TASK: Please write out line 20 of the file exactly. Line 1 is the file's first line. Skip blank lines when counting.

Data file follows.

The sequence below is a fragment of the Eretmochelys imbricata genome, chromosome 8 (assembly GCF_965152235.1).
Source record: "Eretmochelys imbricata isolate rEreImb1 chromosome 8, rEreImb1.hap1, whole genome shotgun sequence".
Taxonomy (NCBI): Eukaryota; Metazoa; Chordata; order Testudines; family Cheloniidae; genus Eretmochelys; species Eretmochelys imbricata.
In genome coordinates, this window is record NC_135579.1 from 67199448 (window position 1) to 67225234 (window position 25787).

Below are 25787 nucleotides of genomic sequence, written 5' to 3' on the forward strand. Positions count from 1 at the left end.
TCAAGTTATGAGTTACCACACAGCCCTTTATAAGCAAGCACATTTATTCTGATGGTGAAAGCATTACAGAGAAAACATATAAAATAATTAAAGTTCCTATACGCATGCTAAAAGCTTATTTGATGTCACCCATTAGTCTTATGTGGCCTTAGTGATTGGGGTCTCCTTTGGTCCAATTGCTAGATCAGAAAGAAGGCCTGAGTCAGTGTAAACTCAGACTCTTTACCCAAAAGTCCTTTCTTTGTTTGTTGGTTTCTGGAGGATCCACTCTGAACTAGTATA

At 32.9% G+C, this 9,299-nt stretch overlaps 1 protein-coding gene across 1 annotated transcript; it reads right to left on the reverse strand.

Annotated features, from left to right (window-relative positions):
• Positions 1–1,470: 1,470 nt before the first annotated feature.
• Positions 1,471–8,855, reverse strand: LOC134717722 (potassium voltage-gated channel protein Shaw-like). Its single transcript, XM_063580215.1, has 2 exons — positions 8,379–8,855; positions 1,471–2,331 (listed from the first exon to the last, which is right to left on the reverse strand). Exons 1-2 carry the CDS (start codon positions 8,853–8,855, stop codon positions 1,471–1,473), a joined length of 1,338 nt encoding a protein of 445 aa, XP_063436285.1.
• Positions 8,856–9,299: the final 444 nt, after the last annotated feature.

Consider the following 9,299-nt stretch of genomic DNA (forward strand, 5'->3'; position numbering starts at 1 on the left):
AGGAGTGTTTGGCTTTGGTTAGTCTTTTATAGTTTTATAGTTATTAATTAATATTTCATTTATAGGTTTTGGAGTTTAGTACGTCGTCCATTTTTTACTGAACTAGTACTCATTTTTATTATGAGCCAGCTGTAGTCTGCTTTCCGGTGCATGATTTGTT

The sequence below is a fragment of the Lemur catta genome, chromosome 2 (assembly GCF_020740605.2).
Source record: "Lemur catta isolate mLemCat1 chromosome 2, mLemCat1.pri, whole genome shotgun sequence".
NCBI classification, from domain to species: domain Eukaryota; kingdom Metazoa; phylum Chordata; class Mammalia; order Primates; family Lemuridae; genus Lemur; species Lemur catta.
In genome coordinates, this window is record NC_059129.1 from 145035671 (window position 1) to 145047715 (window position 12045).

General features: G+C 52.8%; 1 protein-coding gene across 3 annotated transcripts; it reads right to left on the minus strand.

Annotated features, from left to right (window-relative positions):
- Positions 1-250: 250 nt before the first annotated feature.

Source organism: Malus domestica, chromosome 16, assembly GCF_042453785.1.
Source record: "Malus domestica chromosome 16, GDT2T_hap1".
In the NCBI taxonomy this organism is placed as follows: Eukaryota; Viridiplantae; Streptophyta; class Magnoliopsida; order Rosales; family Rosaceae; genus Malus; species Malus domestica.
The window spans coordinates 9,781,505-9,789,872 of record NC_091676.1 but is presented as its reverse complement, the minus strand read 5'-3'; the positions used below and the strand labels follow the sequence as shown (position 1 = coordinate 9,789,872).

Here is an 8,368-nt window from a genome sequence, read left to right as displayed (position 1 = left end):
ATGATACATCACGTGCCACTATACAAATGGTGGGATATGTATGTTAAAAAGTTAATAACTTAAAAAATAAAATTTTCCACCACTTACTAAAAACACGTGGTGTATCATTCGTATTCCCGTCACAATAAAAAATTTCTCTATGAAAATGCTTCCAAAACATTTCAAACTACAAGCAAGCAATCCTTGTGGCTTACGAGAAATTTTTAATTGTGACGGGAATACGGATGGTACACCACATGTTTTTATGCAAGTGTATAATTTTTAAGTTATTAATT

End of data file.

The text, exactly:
- Positions 1-250: 250 nt before the first annotated feature.